Like so many with ties to the Seattle coffee community, we were devastated by last week’s passing of Brian Fairbrother, longtime employee and invaluable contributor to the Vivace Espresso legacy.

(Photo courtesy of this beautiful photoslide via The Seattle Times)

It’s hard for us to talk about, because though we knew Brian, we didn’t know him well. Permit us then, if you will, to open up our website to someone who did. Alex Bernson is one of Brian’s former colleagues at Vivace, now living and working in New York City. We asked him if he might share a few words, and he did so beautifully.

Like a great many people, I am filled with a profound sense of loss by the passing of Brian Fairbrother. Brian deeply inspired me as a barista, a manager, and a human being. I heard about Brian’s passing from old Vivace co-workers, from friends in Seattle, friends in the industry, from my parents who had heard it from their coworkers, and from countless different places all over the internet.  He truly was the consummate barista—the center of a broad and intimately enmeshed community built upon the few minutes of cheer and the delicious beverages he shared so joyously with so many people.

Shortly after it happened, I was talking with Sprudge about the effect Brian had on me. When they first asked me to write something for them, I was very hesitant. There are so many other people who knew him better than I did, so many people for whom his passing is a tragedy I can barely comprehend. Brian started serving coffee when I was quite literally still in diapers. When I started working at Vivace in 2006, I was an impressionable teen just out of high school, taking the first step in my coffee career. By that point, Brian was already a Seattle icon, not just for the coffee community, but for the thousands of customers and friends for whom his warm smile, wry humor and beautiful coffee were an essential part of the fabric of their lives.

I ultimately agreed to write this piece for Sprudge because I  think that Brian taught me what in a multitude of different ways he taught us all: what it means to live a life committed to true quality, not just as a barista, but as an engaged member of society. Brian Fairbrother demonstrated that as people, and especially as service professionals, we do the most good when we commit ourselves wholly to our own individual beliefs in quality and stand up for that commitment. Brian understood that no matter how hard we try, we can never make every single person happy. He had the courage to accept that and focus on best bringing his own particular vision of joy to the people who were willing to receive it.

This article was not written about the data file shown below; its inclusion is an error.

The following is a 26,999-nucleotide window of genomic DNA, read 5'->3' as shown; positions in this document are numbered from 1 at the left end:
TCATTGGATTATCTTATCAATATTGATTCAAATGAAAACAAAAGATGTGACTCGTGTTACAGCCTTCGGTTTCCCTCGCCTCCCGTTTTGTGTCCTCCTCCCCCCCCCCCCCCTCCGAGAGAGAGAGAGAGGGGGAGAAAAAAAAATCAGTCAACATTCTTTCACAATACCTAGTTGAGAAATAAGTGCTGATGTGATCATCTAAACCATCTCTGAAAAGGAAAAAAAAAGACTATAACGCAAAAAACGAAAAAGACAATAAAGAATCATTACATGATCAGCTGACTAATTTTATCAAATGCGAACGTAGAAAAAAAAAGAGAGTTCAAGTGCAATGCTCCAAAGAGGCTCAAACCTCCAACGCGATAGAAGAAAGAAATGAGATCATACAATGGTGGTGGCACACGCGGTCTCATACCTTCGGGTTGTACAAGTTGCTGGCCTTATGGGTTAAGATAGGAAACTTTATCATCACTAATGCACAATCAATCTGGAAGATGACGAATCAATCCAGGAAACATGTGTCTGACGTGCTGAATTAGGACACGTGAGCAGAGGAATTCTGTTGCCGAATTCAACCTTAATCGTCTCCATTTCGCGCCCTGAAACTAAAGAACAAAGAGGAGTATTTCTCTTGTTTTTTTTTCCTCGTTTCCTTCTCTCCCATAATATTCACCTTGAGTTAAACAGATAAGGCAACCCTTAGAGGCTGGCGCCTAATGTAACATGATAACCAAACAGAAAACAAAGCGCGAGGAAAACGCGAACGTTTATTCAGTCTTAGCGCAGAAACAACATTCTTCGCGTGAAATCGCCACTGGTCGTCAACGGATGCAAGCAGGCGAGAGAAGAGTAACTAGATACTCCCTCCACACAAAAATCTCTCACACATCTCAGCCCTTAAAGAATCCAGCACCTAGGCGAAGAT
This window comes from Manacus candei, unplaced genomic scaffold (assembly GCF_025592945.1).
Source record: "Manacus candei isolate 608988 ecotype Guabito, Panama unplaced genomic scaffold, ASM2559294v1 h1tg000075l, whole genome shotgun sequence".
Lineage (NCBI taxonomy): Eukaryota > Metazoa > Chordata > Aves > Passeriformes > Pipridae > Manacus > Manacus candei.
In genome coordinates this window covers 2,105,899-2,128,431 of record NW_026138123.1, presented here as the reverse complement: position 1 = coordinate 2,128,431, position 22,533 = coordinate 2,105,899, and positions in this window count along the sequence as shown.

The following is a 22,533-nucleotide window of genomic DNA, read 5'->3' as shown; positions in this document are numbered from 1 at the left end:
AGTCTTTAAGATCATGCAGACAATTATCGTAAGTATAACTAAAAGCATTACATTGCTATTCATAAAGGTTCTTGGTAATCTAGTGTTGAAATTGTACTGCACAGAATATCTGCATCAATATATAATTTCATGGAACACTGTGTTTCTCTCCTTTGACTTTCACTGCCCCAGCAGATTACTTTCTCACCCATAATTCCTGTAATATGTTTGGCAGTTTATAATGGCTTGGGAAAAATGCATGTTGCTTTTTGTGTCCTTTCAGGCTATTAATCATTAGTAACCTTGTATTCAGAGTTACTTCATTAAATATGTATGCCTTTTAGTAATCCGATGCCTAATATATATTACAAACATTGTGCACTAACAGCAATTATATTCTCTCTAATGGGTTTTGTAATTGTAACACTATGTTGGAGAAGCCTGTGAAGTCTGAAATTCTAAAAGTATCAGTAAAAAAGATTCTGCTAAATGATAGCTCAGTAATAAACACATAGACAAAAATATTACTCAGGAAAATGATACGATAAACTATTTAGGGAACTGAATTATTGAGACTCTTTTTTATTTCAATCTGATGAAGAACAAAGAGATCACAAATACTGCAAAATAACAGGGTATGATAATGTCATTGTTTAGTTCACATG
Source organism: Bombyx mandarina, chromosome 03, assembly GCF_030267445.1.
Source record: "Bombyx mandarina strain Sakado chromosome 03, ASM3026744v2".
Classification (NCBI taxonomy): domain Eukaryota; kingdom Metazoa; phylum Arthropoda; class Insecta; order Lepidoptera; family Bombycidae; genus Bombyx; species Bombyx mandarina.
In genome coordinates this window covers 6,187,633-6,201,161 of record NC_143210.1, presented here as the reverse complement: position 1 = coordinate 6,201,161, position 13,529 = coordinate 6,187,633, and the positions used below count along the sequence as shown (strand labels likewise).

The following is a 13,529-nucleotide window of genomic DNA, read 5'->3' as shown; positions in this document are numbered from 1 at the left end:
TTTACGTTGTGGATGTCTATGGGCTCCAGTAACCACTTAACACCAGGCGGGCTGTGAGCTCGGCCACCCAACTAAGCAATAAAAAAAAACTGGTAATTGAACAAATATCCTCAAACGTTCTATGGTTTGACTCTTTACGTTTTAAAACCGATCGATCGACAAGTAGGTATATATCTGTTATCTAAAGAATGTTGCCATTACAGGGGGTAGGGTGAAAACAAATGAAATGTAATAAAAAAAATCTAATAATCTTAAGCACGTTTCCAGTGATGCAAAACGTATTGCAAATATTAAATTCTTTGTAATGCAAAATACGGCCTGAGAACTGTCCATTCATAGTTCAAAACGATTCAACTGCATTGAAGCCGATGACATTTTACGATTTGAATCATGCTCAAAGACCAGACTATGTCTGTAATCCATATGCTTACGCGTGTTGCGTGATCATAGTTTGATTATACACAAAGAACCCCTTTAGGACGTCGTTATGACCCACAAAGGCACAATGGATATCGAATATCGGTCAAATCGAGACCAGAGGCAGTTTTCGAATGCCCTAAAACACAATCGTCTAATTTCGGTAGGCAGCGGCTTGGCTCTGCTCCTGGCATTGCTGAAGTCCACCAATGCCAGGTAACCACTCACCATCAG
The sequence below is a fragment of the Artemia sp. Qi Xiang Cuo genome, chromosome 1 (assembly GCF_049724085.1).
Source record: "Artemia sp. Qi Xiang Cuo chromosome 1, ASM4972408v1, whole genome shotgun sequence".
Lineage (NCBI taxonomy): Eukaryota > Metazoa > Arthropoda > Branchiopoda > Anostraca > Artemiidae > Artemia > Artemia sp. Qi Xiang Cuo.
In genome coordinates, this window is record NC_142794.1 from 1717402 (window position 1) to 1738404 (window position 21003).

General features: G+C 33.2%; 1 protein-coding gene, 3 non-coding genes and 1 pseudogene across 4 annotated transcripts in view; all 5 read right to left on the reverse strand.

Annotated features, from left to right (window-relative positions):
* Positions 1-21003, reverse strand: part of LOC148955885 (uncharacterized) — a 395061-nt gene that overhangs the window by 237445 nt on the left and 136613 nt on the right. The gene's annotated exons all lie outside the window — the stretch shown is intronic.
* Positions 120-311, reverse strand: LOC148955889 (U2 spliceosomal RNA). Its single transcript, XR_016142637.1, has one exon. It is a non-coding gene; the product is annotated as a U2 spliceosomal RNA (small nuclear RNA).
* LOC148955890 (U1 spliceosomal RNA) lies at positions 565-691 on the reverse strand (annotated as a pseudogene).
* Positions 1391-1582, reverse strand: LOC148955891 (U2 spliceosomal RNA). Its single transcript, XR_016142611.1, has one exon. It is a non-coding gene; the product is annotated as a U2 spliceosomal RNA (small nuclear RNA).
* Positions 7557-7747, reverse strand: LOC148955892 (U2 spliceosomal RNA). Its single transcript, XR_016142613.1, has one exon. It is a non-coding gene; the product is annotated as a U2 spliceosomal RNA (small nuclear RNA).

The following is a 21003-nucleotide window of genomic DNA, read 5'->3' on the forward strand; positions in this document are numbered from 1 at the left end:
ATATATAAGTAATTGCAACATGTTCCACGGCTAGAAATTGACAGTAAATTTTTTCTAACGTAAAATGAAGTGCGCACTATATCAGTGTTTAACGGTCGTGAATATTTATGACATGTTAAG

This philosophy is at the heart of Espresso Vivace’s approach to service, and I would argue, the foundation of much of the broader specialty coffee movement’s approach to service. I want to be clear, whether in private or as one of the most recognizable public faces of Vivace, Brian demonstrated a deep compassion for every single person I saw him interact with, and he always tried to reach out to them and brighten their lives. But he was never willing to compromise his own beliefs in order to satisfy someone’s demands.

Brian spent the past twenty-plus years captaining a cafe that served no drip coffee or blended drinks, in the very heart of Starbucks land. Every single week I watched him warmly, yet firmly, explain to customers why we did not serve 12oz cappuccinos, or “let the shot run” americanos, or why an espresso really shouldn’t be taken to go. He was supremely confident in the coffee he made, and rightly so. Brian, David, and the rest of the Vivace family have spent decades figuring out what their version of perfect is, and they have tens of thousands of deeply loyal fans for whom a Vivace cappuccino is the pinnacle of coffee experience and an irreplaceable part of their day. Some people don’t feel that way about Vivace, but why on earth would Brian, or anyone else at Vivace, want to diminish the joy of thousands to try and satisfy the odd dissenters? No, much better to focus on being the best possible version of what so many already loved.

Brian’s commitment to quality went far beyond coffee. His comfortable confidence in who he was and what he had to offer shone through in every aspect of his life. As a young gay man, I was able to find some of that confidence through him. Watching the way he won over the hearts of customers with his frank humor and warmth, the unwavering support he showed for all of his employees and the way they chose to live their lives, and the proud openness with which he lived his own queer, urban pagan life, inspired me to try and live my life up to the same standard. Brian occasionally acquiesced and made an extra-hot non-fat 12oz cappuccino for a particularly insistent customer, but he never, ever, hid who he was or let anyone disrespect him or his staff.

Brian’s shining light helped so many others’ burn brighter. I feel deeply blessed that I was able to share in that light for a time. True quality is a constant struggle, but when I find myself giving half-hearted service, lacking compassion for my co-workers, or wanting to hide some part of who I am, I think back to Brian’s example and re-dedicate myself to giving all that I can.

We can’t make everyone happy all the time, and we shouldn’t try. Our only duty in life is to do our best work and to live up to our truest selves so that we can best share in and return the love of the people who love who we are and what we do. That is the essence of giving quality service, and being a quality person. The fact that Brian is no longer around to demonstrate that fundamental truth is a terrible tragedy.

-Alex Bernson, Sept. 14th, 2011

Alex Berson can be reached @alexbernson on Twitter.